This includes the patient ability to electronically access cost information and a subset of their clinical information that has been provided to the payer about their claims and encounters. This must be completed by January 1, 2021.
The CMS ruling also requires provider directories be made available via an electronic interface on January 1, 2021. This is intended to provide details to providers and patients about their network status with the payer. This enables patients to select which plan makes sense for them, as well as avoid surprise billing by knowing what a provider’s network status is with their plan.
Clinicians are also able to refer patients to the appropriate providers based on that patient’s care network. It is worthwhile to note that this is not mandated to be an HL7 FHIR API, but rather just data that is in a “machine-readable format.”
Payer-to-Payer Data Exchange
Starting in January of 2022, payers are required to enable API access of patient clinical data (specifically USCDI version 1 data) to other payers. This will ensure that a patient has the ability to change payers without fear of losing access to their entire medical record or all the details about their previous care.
In April of 2022, all Medicaid and Medicare-related payers will be required to provide enrollment event information to CMS as a means to increase benefit coordination and reduce the number of claims sent to the wrong payer.
Public Reporting on Information Blocking and Digital Contact Information
Data collected during 2019 that identified hospitals and clinicians suspected of blocking information will be made publicly accessible in late 2020. Along with this data, information on providers that have not provided a digital Direct Address or FHIR API endpoint will also be made public.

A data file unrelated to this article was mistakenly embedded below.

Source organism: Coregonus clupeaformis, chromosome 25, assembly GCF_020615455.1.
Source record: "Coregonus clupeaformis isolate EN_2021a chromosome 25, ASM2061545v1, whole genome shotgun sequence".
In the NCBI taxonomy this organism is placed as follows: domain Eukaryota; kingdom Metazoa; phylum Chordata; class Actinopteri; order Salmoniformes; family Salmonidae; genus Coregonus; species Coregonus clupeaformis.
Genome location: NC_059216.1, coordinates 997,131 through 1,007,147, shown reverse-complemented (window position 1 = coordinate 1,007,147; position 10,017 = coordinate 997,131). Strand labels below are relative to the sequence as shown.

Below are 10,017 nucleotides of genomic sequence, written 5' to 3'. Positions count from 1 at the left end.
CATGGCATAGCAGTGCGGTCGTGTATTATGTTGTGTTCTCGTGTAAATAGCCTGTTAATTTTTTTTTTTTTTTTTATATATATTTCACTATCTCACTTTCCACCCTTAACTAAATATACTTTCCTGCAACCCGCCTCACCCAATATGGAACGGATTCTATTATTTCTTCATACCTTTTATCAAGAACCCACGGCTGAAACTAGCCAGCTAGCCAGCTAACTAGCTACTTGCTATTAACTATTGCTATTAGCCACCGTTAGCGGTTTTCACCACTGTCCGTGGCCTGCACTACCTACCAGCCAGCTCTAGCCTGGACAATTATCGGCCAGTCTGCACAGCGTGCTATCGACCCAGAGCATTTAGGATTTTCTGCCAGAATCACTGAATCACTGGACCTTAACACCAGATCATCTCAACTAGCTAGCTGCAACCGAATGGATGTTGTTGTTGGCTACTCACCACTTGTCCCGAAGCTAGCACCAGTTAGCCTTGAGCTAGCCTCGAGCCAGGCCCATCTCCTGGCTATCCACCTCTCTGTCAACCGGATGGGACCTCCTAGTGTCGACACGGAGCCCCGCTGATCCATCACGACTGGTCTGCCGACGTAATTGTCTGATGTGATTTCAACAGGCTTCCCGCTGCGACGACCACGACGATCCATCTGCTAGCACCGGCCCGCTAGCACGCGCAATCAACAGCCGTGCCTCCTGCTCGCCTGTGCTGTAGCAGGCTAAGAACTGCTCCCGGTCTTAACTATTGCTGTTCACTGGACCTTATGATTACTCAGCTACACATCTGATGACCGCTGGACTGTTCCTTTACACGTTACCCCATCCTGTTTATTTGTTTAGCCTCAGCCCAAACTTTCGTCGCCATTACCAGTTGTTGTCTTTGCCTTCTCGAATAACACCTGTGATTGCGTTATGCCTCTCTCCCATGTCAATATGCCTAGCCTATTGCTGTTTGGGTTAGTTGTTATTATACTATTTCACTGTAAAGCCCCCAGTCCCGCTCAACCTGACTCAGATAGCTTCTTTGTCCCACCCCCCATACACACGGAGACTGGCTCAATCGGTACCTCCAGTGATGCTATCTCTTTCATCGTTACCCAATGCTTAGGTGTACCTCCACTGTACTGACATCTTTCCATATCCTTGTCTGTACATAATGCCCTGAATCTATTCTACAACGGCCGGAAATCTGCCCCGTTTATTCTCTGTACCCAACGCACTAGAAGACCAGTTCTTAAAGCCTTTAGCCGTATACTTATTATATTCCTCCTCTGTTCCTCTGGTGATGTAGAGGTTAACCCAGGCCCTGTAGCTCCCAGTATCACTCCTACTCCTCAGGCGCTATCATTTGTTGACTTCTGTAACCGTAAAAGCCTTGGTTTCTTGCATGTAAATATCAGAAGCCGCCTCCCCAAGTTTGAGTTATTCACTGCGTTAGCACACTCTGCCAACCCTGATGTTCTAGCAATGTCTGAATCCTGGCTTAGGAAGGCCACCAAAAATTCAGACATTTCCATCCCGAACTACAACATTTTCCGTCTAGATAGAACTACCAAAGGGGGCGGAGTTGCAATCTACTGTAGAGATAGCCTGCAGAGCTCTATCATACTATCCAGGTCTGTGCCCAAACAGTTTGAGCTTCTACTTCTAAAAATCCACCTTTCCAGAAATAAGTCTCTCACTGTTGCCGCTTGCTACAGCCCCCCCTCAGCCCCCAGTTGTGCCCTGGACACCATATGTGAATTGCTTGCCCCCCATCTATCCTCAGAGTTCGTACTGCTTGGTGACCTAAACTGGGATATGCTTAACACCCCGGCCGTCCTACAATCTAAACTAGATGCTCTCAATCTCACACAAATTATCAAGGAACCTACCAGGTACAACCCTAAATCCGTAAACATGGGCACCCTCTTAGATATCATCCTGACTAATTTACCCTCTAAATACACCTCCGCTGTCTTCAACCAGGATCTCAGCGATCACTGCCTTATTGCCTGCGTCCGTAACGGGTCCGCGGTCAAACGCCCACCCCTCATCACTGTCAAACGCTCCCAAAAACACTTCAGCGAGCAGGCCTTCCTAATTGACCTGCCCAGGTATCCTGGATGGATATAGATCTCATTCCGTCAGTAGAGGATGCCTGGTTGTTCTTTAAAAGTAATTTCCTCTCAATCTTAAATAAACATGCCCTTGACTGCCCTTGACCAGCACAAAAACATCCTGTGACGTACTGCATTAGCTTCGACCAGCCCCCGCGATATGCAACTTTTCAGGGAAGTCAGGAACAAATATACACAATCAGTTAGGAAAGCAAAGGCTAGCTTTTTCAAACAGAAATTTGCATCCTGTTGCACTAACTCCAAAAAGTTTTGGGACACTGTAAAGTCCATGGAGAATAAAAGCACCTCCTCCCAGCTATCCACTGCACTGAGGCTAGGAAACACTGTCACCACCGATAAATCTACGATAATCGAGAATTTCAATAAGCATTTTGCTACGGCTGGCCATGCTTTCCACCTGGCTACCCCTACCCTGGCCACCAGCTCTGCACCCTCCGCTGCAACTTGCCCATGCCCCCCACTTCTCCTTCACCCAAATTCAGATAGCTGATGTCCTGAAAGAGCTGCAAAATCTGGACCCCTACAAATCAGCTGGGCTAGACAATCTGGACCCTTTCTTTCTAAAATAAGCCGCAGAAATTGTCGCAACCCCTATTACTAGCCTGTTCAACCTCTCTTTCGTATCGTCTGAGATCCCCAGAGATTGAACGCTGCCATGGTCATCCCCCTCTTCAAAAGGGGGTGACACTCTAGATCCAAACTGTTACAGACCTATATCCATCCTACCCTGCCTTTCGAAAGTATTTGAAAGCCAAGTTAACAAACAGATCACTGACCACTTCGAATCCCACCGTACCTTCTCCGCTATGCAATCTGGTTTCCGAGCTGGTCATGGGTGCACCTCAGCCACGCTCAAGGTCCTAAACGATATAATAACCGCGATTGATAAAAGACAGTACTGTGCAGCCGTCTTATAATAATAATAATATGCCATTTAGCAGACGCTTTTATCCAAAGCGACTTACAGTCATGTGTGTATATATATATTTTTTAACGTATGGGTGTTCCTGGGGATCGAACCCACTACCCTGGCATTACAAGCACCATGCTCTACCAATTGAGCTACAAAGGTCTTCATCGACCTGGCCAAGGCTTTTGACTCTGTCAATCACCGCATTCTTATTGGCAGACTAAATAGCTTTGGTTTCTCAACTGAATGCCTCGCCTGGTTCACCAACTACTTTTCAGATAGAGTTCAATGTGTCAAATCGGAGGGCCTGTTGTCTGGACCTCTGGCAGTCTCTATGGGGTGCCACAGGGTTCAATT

The intention is to help patients select providers that are more willing to share their clinical data when needed, and thus force providers to adopt the standards if they want to stay in business.
ADT Notification Updates
Later this year, hospitals will be required to send Admission, Discharge, and Transfer (ADT) messages to other providers involved in patient care. The goal is to provide improved care coordination across providers and enable other providers to reach out to patients post-discharge to ensure that their follow-up care is properly implemented.
Main Consequences and Timeline
Payers have a lot of work to do in a short amount of time. The deadlines set by CMS are tied to their ability to perform business and are not movable. CMS is providing some guidance on how to execute on this, but nothing compared to the ONC. There are no certification programs, checkpoints for implementation, or guidebooks on how to get there.
Payers are going to need help moving from current state systems to ones that support all this functionality.
The rulings from CMS and the ONC highlight deficiencies in our current healthcare system that are very timely for many Americans living in a state of fear around the current coronavirus pandemic. Seema Verma, the Administrator of CMS, poignantly said.
“At a time when the healthcare system could be under stress with the handling of the COVID virus, the urgent need for coordinated, integrated care could not be clearer. In a healthcare system characterized by the easy and seamless flow of information, one in which a patient’s own data follows them to the provider they choose, care for patients would be drastically improved. Think of the passengers on the cruise ship, many of whom are seniors – they may be unaware of the names of all of their prescriptions or the dosage amount – having simply taken what they needed for the journey. Under this system envisioned by these rules, they could have access to this critical information and share it with their caregivers.”
This quote accurately captures the vision we have at Myndshft as well, ensuring that patients are able to get the care they need, without additional burden, so their caregivers can be caregivers and not administrators.